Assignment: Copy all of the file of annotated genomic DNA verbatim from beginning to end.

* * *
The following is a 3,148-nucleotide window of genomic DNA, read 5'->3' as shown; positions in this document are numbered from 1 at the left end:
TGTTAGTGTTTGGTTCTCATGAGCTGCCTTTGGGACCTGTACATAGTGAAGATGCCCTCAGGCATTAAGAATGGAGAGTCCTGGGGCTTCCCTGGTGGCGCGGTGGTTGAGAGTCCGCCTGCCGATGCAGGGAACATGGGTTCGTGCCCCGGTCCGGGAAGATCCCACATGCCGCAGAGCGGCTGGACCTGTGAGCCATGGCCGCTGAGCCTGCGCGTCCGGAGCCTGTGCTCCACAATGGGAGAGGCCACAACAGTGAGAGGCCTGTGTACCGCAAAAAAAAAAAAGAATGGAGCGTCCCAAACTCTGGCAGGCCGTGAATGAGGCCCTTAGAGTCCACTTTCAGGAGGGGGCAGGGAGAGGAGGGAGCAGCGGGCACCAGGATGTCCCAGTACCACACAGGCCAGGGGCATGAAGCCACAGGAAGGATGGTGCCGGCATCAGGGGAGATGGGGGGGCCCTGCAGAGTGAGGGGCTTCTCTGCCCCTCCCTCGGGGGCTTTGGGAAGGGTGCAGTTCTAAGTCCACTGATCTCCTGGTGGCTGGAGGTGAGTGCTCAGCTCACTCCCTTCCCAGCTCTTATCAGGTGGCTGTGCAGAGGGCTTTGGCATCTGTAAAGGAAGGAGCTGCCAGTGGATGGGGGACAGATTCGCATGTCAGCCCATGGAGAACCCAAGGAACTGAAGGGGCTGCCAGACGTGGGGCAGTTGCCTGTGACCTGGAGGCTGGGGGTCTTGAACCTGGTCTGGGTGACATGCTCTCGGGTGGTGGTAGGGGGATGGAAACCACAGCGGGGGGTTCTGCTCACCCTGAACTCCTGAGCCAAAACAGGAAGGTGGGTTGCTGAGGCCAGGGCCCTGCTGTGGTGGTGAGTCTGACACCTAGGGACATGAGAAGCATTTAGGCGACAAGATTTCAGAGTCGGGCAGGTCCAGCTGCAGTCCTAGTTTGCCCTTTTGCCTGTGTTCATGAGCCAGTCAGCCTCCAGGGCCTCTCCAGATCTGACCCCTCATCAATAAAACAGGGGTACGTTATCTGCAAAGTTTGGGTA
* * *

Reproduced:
The following is a 3,148-nucleotide window of genomic DNA, read 5'->3' as shown; positions in this document are numbered from 1 at the left end:
TGTTAGTGTTTGGTTCTCATGAGCTGCCTTTGGGACCTGTACATAGTGAAGATGCCCTCAGGCATTAAGAATGGAGAGTCCTGGGGCTTCCCTGGTGGCGCGGTGGTTGAGAGTCCGCCTGCCGATGCAGGGAACATGGGTTCGTGCCCCGGTCCGGGAAGATCCCACATGCCGCAGAGCGGCTGGACCTGTGAGCCATGGCCGCTGAGCCTGCGCGTCCGGAGCCTGTGCTCCACAATGGGAGAGGCCACAACAGTGAGAGGCCTGTGTACCGCAAAAAAAAAAAAGAATGGAGCGTCCCAAACTCTGGCAGGCCGTGAATGAGGCCCTTAGAGTCCACTTTCAGGAGGGGGCAGGGAGAGGAGGGAGCAGCGGGCACCAGGATGTCCCAGTACCACACAGGCCAGGGGCATGAAGCCACAGGAAGGATGGTGCCGGCATCAGGGGAGATGGGGGGGCCCTGCAGAGTGAGGGGCTTCTCTGCCCCTCCCTCGGGGGCTTTGGGAAGGGTGCAGTTCTAAGTCCACTGATCTCCTGGTGGCTGGAGGTGAGTGCTCAGCTCACTCCCTTCCCAGCTCTTATCAGGTGGCTGTGCAGAGGGCTTTGGCATCTGTAAAGGAAGGAGCTGCCAGTGGATGGGGGACAGATTCGCATGTCAGCCCATGGAGAACCCAAGGAACTGAAGGGGCTGCCAGACGTGGGGCAGTTGCCTGTGACCTGGAGGCTGGGGGTCTTGAACCTGGTCTGGGTGACATGCTCTCGGGTGGTGGTAGGGGGATGGAAACCACAGCGGGGGGTTCTGCTCACCCTGAACTCCTGAGCCAAAACAGGAAGGTGGGTTGCTGAGGCCAGGGCCCTGCTGTGGTGGTGAGTCTGACACCTAGGGACATGAGAAGCATTTAGGCGACAAGATTTCAGAGTCGGGCAGGTCCAGCTGCAGTCCTAGTTTGCCCTTTTGCCTGTGTTCATGAGCCAGTCAGCCTCCAGGGCCTCTCCAGATCTGACCCCTCATCAATAAAACAGGGGTACGTTATCTGCAAAGTTTGGGTA